“The first time I had a case against him would have started around the year 2000. I must confess I was intimidated to hear that he had been retained,” she laughs. “From very early on in the case, you could see that he had a very clear idea of where he was going. He could be devastating in his cross-examinations. From the moment he got up, you would sit there and watch because you knew it was going somewhere.”
She won that case (the manslaughter trial of bar owner Randy Crosby for punching and killing patron Niall Lucock) but Pink successfully appealled the conviction.
While peers like Moore recall his relish for courtroom jousting, Pink says there’s more to his passion than that. “I love dealing with people. I love trying to solve problems. It’s the helping people who are in trouble,” he says.
And helping often means standing up for clients accused of heinous crimes. “As an attorney, I believe in the three basic principles of law, which are the presumption of innocence, the burden of proof, and proof beyond a reasonable doubt,” he explains.
Even if one of his clients has committed a crime, the responsibility for proving their guilt still falls to the Crown. “Those basic principles are the foundation of our criminal justice system,” Pink says. “If you can’t accept them, then you don’t understand what the criminal justice system is all about.”
But that defence still stays within his professional ethics and personal morals. “I emphasize to my clients that we defence attorneys are not miracle workers,” he says. “We don’t pull rabbits out of hats. We basically have to work with the facts that are given to us.”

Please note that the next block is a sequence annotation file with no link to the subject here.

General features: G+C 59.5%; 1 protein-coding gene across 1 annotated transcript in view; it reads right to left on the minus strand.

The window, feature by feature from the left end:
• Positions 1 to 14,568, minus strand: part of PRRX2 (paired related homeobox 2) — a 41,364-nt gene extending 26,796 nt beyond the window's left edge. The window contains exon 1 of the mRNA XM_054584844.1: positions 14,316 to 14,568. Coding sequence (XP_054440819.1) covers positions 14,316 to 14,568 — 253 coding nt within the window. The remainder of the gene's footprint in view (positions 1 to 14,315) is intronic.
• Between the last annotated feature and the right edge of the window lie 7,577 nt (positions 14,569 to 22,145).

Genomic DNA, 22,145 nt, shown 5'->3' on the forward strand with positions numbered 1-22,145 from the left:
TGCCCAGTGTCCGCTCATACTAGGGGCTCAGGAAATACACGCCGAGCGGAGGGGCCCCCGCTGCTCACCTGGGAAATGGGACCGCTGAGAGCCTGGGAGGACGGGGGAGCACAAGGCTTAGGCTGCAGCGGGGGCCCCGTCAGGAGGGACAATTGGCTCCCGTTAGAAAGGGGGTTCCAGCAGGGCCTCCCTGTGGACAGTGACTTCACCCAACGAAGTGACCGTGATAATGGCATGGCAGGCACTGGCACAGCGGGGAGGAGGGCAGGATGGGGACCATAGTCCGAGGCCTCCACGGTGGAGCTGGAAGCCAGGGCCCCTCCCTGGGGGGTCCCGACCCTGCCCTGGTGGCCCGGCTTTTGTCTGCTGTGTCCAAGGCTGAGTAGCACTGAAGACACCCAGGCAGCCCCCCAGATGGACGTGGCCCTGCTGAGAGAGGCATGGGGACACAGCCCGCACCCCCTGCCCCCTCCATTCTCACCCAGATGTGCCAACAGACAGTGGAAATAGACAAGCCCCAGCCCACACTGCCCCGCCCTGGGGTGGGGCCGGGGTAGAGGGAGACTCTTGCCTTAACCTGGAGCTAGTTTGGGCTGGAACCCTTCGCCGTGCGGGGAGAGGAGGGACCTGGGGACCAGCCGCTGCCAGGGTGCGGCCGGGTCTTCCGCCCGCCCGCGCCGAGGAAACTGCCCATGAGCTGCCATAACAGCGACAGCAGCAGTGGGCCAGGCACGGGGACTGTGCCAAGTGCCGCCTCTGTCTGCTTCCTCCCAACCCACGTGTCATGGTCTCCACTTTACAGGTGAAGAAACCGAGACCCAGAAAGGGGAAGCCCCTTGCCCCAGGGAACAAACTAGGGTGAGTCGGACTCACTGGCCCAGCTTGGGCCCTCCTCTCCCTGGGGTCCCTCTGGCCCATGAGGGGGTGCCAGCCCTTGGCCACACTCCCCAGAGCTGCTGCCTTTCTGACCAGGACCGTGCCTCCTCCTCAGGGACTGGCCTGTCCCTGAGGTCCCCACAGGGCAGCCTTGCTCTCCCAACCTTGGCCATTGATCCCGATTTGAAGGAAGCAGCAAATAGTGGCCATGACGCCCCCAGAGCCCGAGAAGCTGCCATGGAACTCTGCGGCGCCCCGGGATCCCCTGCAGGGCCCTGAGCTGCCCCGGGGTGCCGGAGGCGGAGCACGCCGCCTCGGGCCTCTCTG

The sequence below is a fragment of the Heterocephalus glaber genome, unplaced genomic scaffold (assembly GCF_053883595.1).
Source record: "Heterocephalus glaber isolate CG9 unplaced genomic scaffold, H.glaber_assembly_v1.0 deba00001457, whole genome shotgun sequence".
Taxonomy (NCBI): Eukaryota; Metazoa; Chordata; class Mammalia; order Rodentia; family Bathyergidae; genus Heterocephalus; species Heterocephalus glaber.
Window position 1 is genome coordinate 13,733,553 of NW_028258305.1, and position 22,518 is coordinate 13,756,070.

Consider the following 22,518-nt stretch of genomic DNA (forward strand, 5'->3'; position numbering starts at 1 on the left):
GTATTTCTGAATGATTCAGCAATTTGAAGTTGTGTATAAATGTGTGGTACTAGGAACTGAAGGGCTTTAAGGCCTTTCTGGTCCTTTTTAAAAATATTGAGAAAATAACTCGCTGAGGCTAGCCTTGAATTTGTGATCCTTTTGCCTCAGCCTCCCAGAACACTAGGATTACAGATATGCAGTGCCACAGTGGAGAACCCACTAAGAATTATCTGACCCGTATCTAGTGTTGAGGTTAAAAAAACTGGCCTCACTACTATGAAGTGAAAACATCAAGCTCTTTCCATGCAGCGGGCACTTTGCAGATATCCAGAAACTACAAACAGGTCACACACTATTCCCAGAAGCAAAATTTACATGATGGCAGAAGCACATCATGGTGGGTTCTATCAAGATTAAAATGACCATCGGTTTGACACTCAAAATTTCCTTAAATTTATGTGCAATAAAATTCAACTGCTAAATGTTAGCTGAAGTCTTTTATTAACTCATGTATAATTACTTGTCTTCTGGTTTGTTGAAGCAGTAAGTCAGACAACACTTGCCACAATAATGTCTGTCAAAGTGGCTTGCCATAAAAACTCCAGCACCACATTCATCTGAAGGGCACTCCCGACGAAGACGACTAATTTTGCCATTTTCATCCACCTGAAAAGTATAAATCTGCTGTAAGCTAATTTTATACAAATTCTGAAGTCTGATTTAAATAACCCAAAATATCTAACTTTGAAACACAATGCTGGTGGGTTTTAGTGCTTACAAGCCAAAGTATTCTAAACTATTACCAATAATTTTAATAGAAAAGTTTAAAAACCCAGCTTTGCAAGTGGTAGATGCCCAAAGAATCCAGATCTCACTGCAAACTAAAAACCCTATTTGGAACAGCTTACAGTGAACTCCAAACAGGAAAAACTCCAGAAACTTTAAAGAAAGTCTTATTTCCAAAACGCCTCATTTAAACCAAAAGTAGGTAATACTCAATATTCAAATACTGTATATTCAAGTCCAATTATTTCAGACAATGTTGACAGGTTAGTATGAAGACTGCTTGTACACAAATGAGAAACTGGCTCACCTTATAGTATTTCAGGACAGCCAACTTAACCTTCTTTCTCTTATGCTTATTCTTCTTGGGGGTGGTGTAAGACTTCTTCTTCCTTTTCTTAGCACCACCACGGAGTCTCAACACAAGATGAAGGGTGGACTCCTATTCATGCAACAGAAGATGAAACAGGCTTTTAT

It also means that there are certain steps that Pink won’t take. If a client confesses to him, but then asks to be put on the witness stand to protest their innocence, the law requires him to refuse. To do otherwise would be to help his client commit perjury.
Likewise, he refuses to represent anyone accused of murdering an on-duty police officer. His close working relationship with law enforcement makes the prospect unpalatable. (Catherine Campbell, the Truro police constable Christopher Garnier was convicted of killing, was off-duty when she died.)
Pink sees educating people about the legal system as one of his duties.
“One of the biggest problems that I see is a lack of understanding about what the criminal justice system is all about,” he says.
Over his five-decade career, he has watched the processes of justice evolve. “There’s restorative justice, which is all new, in order to cut down the court time,” he says. “And if we get [defendants] to go through restorative justice and they come out of it, the criminal charges are withdrawn. And we now have the mental-health court, which I think is a wonderful court.”
But Pink warns that the courts in Nova Scotia are worryingly overcrowded, with the wheels of justice slowing to a crawl. “I think right now the justice system is busting at its seams,” he says. “You go before the provincial court, you’re lucky to get a trial date almost before next year.”
The workload faced by prosecutors and judges, Pink says, is untenable: “This morning, I was in the intake court, and the Crown attorney comes in with his cart and five transfer boxes. I asked him, ‘Did you read all that stuff?’ He says, ‘All I can do is my best’ … The only solution is, you need more judges, more courtrooms, and more Crown attorneys.”
And what can the average person do? Stay out of the system.
“Think twice before you act,” Pink says. “If you become involved with the criminal justice system, it could affect your life not only today and tomorrow, but 15 years down the road.”